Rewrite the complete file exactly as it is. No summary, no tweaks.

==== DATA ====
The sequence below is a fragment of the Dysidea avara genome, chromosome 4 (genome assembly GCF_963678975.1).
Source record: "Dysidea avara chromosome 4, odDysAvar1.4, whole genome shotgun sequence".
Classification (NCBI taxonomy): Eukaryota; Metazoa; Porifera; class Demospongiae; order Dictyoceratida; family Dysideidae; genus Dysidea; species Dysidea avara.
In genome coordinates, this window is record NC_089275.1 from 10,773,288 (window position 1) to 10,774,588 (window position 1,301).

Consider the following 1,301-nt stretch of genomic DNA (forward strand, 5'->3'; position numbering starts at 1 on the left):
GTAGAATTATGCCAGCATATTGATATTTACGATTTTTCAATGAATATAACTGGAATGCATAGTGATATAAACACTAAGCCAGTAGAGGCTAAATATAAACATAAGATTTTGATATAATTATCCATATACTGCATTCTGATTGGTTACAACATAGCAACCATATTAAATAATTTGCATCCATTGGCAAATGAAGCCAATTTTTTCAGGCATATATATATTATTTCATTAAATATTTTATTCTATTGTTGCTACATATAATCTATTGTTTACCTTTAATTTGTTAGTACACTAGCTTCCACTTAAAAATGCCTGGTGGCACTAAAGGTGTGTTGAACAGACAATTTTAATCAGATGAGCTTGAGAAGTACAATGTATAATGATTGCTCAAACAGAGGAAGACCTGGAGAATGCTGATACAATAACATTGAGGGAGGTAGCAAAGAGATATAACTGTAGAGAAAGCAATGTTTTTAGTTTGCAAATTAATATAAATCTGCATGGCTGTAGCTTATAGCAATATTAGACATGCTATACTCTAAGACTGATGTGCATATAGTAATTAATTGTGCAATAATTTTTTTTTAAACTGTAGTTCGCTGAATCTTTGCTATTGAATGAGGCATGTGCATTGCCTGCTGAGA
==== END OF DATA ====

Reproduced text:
The sequence below is a fragment of the Dysidea avara genome, chromosome 4 (genome assembly GCF_963678975.1).
Source record: "Dysidea avara chromosome 4, odDysAvar1.4, whole genome shotgun sequence".
Classification (NCBI taxonomy): Eukaryota; Metazoa; Porifera; class Demospongiae; order Dictyoceratida; family Dysideidae; genus Dysidea; species Dysidea avara.
In genome coordinates, this window is record NC_089275.1 from 10,773,288 (window position 1) to 10,774,588 (window position 1,301).

Consider the following 1,301-nt stretch of genomic DNA (forward strand, 5'->3'; position numbering starts at 1 on the left):
GTAGAATTATGCCAGCATATTGATATTTACGATTTTTCAATGAATATAACTGGAATGCATAGTGATATAAACACTAAGCCAGTAGAGGCTAAATATAAACATAAGATTTTGATATAATTATCCATATACTGCATTCTGATTGGTTACAACATAGCAACCATATTAAATAATTTGCATCCATTGGCAAATGAAGCCAATTTTTTCAGGCATATATATATTATTTCATTAAATATTTTATTCTATTGTTGCTACATATAATCTATTGTTTACCTTTAATTTGTTAGTACACTAGCTTCCACTTAAAAATGCCTGGTGGCACTAAAGGTGTGTTGAACAGACAATTTTAATCAGATGAGCTTGAGAAGTACAATGTATAATGATTGCTCAAACAGAGGAAGACCTGGAGAATGCTGATACAATAACATTGAGGGAGGTAGCAAAGAGATATAACTGTAGAGAAAGCAATGTTTTTAGTTTGCAAATTAATATAAATCTGCATGGCTGTAGCTTATAGCAATATTAGACATGCTATACTCTAAGACTGATGTGCATATAGTAATTAATTGTGCAATAATTTTTTTTTAAACTGTAGTTCGCTGAATCTTTGCTATTGAATGAGGCATGTGCATTGCCTGCTGAGA